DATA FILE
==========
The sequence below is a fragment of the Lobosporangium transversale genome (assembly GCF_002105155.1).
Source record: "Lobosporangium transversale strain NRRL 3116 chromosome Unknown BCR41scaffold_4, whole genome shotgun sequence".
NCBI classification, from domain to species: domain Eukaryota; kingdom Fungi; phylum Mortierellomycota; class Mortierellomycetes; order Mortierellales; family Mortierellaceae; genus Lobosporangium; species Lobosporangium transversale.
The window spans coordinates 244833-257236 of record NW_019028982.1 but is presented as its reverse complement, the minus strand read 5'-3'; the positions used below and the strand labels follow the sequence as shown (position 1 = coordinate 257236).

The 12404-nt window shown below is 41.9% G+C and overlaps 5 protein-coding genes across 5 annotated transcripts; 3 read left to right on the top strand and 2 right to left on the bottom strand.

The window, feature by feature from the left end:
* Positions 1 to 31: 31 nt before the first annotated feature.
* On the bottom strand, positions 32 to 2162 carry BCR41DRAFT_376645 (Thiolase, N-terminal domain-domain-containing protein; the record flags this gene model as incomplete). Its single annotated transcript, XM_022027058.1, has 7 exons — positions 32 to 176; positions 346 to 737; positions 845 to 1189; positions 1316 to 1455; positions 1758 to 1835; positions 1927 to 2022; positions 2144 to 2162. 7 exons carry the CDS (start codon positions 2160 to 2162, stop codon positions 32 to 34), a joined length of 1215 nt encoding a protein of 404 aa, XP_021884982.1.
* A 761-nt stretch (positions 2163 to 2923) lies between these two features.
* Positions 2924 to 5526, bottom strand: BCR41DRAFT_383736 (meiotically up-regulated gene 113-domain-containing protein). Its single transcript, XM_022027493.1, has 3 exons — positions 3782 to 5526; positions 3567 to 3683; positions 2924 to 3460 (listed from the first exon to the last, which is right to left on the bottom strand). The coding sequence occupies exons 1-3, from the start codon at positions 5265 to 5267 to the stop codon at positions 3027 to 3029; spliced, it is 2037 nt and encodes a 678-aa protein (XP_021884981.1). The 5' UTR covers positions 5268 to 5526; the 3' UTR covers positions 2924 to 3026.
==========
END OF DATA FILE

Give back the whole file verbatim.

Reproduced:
The sequence below is a fragment of the Lobosporangium transversale genome (assembly GCF_002105155.1).
Source record: "Lobosporangium transversale strain NRRL 3116 chromosome Unknown BCR41scaffold_4, whole genome shotgun sequence".
NCBI classification, from domain to species: domain Eukaryota; kingdom Fungi; phylum Mortierellomycota; class Mortierellomycetes; order Mortierellales; family Mortierellaceae; genus Lobosporangium; species Lobosporangium transversale.
The window spans coordinates 244833-257236 of record NW_019028982.1 but is presented as its reverse complement, the minus strand read 5'-3'; the positions used below and the strand labels follow the sequence as shown (position 1 = coordinate 257236).

The 12404-nt window shown below is 41.9% G+C and overlaps 5 protein-coding genes across 5 annotated transcripts; 3 read left to right on the top strand and 2 right to left on the bottom strand.

The window, feature by feature from the left end:
* Positions 1 to 31: 31 nt before the first annotated feature.
* On the bottom strand, positions 32 to 2162 carry BCR41DRAFT_376645 (Thiolase, N-terminal domain-domain-containing protein; the record flags this gene model as incomplete). Its single annotated transcript, XM_022027058.1, has 7 exons — positions 32 to 176; positions 346 to 737; positions 845 to 1189; positions 1316 to 1455; positions 1758 to 1835; positions 1927 to 2022; positions 2144 to 2162. 7 exons carry the CDS (start codon positions 2160 to 2162, stop codon positions 32 to 34), a joined length of 1215 nt encoding a protein of 404 aa, XP_021884982.1.
* A 761-nt stretch (positions 2163 to 2923) lies between these two features.
* Positions 2924 to 5526, bottom strand: BCR41DRAFT_383736 (meiotically up-regulated gene 113-domain-containing protein). Its single transcript, XM_022027493.1, has 3 exons — positions 3782 to 5526; positions 3567 to 3683; positions 2924 to 3460 (listed from the first exon to the last, which is right to left on the bottom strand). The coding sequence occupies exons 1-3, from the start codon at positions 5265 to 5267 to the stop codon at positions 3027 to 3029; spliced, it is 2037 nt and encodes a 678-aa protein (XP_021884981.1). The 5' UTR covers positions 5268 to 5526; the 3' UTR covers positions 2924 to 3026.